To know your audience, you have to speak their language

by James Breiner
Oct 30, 2018 in Miscellaneous

Tony Morejon likes to tell the story of a community outreach program that failed because the government agency in Tampa, Florida, did not understand differences among Hispanic groups.

The government wanted to offer health services to the Mexican immigrants who work on local farms. But instead of hiring Mexicans to do the surveys and health screenings, as Morejon recommended, they used their own employees, mainly Cubans and Puerto Ricans. The reasoning was that since the employees spoke Spanish, they could persuade the Mexicans to enroll, said Morejon, Hispanic Affairs Liaison at Hillsborough County,

It didn't work, said Morejon. The Mexicans politely declined to volunteer information about household health issues. Even though the outreach workers spoke Spanish, the Mexicans perceived them as authority figures to be feared rather than trusted.

Know their passions and fears

Morejon, whose parents immigrated to Florida from Cuba, understands the subtle differences among Hispanic groups. He told a group of communications and public relations professionals in Tampa that they need to keep this in mind as they try to do more business with Hispanics, who don't respond to the standard advertising messages.

Although Morejon is offering government services, he said the same rules apply in the world of business and media. Know your audience. Know their aspirations, their passions and their fears. Know their culture, their language. (Tip: Google Analytics and other programs allow you to see the preferred language of visitors to your website, based on how their device is configured.)

Mexicans immigrants have deep-seated distrust of authority. They often use a different vocabulary from other Spanish speakers. Marketers, advertisers and, yes, journalists need to embrace that to be effective.

Some successful campaigns and what we can learn from them, according to Morejon:

  • The U.S. Army's campaign to recruit Hispanics attempts to persuade parents of the educational benefits available to veterans. Lesson: Hispanics place tremendous value on the extended family. If you want to reach young people, persuade their parents first, and they will make sure the children come along.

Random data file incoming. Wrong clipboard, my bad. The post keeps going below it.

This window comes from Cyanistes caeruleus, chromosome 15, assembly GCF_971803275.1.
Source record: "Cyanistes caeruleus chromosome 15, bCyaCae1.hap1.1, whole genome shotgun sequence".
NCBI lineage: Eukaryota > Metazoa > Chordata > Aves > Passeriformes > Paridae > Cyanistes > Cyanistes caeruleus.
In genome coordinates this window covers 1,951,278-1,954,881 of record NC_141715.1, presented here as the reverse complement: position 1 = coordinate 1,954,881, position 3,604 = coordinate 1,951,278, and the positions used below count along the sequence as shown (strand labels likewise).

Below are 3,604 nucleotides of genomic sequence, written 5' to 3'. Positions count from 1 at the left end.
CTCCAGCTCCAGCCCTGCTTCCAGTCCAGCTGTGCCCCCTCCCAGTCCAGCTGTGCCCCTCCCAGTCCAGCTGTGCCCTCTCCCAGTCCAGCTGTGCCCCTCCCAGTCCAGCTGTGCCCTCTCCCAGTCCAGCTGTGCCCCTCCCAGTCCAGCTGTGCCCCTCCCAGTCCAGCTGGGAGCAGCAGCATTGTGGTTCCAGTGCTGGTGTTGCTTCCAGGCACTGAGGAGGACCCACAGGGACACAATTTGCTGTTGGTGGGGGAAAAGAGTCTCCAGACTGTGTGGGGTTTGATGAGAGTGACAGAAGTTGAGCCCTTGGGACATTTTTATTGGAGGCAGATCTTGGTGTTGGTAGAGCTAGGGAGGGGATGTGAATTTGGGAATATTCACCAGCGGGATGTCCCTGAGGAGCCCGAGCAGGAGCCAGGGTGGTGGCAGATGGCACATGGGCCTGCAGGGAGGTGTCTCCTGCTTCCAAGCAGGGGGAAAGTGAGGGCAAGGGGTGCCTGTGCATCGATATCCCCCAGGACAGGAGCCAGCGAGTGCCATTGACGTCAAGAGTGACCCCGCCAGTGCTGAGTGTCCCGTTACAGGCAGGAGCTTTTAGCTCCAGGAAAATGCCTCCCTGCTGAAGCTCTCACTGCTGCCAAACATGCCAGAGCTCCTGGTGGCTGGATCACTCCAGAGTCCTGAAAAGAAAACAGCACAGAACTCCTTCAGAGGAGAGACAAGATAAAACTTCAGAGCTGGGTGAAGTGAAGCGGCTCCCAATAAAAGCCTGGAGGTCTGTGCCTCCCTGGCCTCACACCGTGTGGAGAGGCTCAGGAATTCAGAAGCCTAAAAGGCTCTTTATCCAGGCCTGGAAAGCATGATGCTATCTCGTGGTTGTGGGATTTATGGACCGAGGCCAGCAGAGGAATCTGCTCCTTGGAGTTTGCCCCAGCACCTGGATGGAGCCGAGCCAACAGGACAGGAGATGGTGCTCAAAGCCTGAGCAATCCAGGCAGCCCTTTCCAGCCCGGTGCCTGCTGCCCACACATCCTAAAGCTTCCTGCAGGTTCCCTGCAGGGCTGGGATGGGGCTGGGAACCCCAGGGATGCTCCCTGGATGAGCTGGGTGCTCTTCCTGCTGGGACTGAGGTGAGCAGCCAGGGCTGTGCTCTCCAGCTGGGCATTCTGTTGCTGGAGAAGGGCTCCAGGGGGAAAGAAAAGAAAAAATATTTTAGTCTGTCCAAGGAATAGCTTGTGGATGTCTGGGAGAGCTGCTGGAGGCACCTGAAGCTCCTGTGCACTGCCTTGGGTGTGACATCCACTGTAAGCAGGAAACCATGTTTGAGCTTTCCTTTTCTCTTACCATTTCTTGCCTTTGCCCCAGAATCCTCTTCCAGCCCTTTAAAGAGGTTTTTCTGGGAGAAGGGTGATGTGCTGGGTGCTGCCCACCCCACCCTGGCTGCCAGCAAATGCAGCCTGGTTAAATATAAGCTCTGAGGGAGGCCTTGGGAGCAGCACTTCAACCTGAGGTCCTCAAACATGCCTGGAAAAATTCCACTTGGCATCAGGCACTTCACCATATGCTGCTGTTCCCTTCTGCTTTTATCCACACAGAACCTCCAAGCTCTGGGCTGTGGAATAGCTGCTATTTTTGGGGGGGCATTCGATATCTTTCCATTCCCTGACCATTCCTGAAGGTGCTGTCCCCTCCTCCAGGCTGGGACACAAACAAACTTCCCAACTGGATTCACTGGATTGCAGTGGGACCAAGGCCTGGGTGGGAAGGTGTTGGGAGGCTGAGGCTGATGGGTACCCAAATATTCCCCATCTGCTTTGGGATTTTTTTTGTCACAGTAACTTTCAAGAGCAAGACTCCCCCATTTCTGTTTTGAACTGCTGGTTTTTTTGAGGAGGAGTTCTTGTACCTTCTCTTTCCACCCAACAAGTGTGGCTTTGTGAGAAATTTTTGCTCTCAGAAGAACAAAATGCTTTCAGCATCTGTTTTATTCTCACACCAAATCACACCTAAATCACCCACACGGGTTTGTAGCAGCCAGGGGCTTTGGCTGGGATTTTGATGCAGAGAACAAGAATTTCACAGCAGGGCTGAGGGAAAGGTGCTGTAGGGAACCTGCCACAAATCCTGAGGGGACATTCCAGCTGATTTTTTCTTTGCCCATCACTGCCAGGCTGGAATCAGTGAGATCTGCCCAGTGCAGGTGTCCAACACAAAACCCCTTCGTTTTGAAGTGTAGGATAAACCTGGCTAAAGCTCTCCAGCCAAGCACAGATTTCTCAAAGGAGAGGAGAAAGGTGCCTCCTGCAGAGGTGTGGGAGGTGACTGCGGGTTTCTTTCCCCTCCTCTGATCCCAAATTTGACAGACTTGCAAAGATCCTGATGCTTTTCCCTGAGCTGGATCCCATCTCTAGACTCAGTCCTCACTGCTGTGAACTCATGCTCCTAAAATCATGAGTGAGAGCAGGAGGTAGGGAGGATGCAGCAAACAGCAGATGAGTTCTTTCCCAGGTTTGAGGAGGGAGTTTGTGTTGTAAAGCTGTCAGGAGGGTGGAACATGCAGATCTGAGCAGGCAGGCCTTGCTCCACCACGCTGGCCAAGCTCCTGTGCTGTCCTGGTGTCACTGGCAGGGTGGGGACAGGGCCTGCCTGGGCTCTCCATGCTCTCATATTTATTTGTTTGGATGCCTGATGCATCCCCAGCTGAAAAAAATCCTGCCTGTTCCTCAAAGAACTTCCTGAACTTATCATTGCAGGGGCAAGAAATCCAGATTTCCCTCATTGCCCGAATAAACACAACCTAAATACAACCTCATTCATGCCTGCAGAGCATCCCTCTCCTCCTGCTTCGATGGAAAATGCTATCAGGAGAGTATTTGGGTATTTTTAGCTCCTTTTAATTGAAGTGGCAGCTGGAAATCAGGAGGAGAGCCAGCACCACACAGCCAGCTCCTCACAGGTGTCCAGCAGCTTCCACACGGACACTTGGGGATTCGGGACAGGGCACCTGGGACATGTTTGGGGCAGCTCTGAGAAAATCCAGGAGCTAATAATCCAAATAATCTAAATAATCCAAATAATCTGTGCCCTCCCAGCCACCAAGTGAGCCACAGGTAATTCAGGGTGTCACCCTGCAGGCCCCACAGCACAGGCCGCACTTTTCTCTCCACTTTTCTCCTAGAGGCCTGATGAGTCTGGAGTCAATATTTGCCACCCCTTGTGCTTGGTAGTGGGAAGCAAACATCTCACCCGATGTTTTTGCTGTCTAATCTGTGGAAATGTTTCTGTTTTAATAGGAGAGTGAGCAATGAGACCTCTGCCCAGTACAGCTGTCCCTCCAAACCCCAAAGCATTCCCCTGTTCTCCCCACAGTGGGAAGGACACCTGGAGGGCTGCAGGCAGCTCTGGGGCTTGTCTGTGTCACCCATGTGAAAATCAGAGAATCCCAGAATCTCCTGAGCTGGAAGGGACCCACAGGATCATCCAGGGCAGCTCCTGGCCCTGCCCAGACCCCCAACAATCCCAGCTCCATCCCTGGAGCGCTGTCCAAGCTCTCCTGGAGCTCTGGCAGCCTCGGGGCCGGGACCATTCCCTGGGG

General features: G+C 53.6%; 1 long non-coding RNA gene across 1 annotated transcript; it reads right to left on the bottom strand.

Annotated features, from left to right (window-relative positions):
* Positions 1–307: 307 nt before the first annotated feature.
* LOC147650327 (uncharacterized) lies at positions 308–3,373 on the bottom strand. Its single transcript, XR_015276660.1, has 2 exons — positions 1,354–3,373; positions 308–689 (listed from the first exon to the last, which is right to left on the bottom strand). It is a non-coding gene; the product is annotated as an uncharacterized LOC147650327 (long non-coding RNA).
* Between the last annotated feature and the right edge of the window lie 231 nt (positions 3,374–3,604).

• The National Football League started NFL en español to attract fans to the stadiums and to the television broadcasts. They started highlighting some of their Hispanic players and retirees: Pro Bowl tight end Tony Gonzalez, Hall of Famer Anthony Muñoz, Jets quarterback Mark Sanchez and others. Lessons: Speak your audience's language. Show you´re interested in your audience and they will show interest in your product.

  • The U.S. Census got more Hispanics to participate in the 10-year count by telling them that by being counted, services to their communities would improve. "Count me" was the slogan in Spanish. Lessons: see NFL above.

  • When Jeb Bush, who is fluent in Spanish, was Florida governor, he went on television to encourage residents of coastal areas to participate in a program in hurricane preparedness. He made his plea in English and Spanish. His remarks were recorded and posted on websites favored by Hispanics. The Hispanic audience responded. Lesson: again, speak the language.

If Morejon were advising the NFL's Tampa Bay Buccaneers, who are 0-7 and rank third from last in attendance, he would tell them to let each adult who buys a ticket bring in a child free. The parents will make fans of the children, and the children will become Buccaneers fans for life.

(I know that Morejon's proposed strategy works. As a kid I received free tickets to Cleveland Indians games based on my report card, and I have been a loyal fan for five decades, despite many disappointing seasons.)

Some other tips from Morejon:

  • No matter what anyone tells you, automated translation will not produce satisfactory results for publication. If you publish documents translated by a computer program, the results will be ludicrous. You will be a joke.

  • Diversity in the workplace isn't just a noble goal for society: It's good business. If you don't employ and promote Hispanics, the fastest-growing minority group in the U.S., you won't be able to compete. Companies who have bilingual, multicultural employees will produce better products and services for the marketplace. They will leave your company behind.

This post originally appeared on the blog News Entrepreneurs. It is published on IJNet with the author's permission.

James Breiner is a consultant in online journalism and leadership. He is a former co-director of the Global Business Journalism Program at Tsinghua University and a former Knight International Journalism Fellow who launched and directed the Center for Digital Journalism at the University of Guadalajara. He is bilingual in Spanish and English. You can follow him on Twitter here.

Image CC-licensed on Flickr via tracilawson.